Print proof of Classic Amiga OS Programming: An introduction

The project now starts to feel real. The print proofs have arrived from Amazon and seeing my writing in actual book form for the first time is quite weird.

Now the work of re-reading and fact-checking starts.. I hope these marker pens will have enough ink in them!

Book size

Initially I planned to make the book as close to the size of the Amiga user manual as possible. However, while typesetting I realised that this was too small and led to too many breaks in function arguments. It also required a large number of pages, increasing the cost of the book. With Amazon's print-on-demand service the print cost depends on the number of pages, but not on the actual size of the pages. I checked the size of a number of other programming books and used that size for typesetting the print proof.

When reviewing the printed proof I realised that the margins were too small. This was especially true for the bind margins. Unfortunately adding another centimetre or so to the bind margin immediately caused problems for some of the functions with long argument lists. To fix this I increased the size of the book one more time, this time selecting one size up from the books on my shelf. This lowered the page count and also made a number of multi-line functions now fit on a single line. A win on both counts.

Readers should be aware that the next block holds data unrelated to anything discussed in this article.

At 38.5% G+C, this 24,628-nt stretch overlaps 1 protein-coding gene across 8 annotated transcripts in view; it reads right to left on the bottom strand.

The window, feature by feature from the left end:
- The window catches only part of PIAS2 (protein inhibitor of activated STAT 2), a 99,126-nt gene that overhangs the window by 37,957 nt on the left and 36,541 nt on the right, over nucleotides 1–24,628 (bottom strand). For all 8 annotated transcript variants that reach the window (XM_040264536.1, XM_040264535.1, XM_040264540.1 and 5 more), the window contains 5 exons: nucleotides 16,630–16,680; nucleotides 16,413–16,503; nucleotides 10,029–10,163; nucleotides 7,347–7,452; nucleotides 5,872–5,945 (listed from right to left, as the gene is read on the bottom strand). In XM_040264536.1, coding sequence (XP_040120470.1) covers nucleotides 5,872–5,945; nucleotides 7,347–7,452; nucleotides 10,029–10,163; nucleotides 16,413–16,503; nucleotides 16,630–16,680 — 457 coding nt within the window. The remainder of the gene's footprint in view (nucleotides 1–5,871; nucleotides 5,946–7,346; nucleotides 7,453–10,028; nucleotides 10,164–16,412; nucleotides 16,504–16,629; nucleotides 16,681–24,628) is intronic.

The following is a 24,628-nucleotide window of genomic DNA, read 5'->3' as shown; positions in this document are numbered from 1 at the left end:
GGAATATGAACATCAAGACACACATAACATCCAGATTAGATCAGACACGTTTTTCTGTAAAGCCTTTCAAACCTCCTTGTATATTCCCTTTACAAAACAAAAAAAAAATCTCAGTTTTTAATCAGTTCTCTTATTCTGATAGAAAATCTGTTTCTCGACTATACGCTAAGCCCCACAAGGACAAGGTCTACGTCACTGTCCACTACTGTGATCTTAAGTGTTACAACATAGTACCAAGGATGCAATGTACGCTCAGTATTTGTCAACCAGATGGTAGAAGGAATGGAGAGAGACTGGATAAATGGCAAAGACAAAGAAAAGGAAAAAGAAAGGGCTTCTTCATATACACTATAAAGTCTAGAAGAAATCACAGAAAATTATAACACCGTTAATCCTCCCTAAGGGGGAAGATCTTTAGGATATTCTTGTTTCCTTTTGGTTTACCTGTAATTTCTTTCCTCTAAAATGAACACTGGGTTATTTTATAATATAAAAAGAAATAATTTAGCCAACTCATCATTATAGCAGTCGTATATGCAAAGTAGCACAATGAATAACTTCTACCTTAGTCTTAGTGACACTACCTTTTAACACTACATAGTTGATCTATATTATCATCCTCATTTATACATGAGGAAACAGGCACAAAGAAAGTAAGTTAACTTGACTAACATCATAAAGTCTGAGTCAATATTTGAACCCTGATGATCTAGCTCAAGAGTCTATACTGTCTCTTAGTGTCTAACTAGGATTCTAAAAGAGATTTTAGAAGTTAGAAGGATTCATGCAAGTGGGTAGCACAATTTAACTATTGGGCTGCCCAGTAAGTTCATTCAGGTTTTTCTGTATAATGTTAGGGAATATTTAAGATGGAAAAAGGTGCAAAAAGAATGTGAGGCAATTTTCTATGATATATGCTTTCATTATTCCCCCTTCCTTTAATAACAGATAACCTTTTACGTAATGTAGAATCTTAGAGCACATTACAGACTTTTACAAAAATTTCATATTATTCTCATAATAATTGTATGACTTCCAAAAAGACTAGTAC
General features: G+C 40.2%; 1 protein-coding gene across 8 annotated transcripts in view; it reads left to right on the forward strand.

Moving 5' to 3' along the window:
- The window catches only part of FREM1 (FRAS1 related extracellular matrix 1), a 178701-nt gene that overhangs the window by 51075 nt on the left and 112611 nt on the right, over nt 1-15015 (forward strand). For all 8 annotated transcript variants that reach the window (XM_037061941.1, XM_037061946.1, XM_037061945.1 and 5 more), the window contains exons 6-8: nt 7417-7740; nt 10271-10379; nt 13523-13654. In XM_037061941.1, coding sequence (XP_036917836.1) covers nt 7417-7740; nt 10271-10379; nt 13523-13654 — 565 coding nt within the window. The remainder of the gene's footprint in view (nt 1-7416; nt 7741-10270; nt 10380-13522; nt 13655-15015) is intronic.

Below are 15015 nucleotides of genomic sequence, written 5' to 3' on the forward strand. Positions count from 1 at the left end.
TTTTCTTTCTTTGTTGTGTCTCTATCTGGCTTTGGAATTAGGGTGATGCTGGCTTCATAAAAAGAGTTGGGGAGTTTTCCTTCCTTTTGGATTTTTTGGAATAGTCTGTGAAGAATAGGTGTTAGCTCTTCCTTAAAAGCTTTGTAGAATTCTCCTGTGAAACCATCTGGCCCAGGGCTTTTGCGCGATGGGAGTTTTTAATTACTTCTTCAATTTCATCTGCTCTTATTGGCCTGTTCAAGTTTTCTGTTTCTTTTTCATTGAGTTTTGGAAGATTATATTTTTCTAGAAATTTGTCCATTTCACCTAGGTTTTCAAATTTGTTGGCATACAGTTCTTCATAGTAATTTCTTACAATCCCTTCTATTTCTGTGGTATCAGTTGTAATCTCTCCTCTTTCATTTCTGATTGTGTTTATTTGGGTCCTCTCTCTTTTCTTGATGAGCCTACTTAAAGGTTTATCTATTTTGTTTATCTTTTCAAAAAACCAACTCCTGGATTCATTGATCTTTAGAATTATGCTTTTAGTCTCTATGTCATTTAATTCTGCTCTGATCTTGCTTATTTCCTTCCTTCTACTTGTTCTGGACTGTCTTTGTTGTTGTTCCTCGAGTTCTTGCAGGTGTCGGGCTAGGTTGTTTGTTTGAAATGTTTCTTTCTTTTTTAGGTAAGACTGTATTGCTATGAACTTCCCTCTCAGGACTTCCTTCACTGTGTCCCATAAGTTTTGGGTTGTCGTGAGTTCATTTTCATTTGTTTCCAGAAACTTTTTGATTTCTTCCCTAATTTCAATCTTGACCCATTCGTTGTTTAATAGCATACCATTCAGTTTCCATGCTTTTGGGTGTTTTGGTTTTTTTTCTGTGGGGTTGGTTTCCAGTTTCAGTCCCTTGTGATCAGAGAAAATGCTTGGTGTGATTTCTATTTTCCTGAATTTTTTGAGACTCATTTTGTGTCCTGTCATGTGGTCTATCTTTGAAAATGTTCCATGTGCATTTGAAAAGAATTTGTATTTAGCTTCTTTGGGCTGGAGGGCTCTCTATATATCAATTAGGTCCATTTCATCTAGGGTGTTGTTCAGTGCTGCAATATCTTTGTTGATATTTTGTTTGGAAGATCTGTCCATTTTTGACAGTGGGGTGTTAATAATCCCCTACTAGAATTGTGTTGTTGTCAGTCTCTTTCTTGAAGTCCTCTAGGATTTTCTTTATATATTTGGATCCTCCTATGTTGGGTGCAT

Shades of grey

For the lines of the tables as well as the line at the top of the page I used 40% grey. In the instruction sections of the assembly chapter I also used 40% grey to indicate the address modes that were unsupported for that particular instruction. The supported modes are printed in black. To me it was important that the distinction between the two was obvious, while at the same time still keeping the greyed out ones readable. This did not work out as planned; the 40% grey was almost invisible to the naked eye. In the end I changed the top line to a slightly thinner black line and changed the others all to 75% grey.

Posted on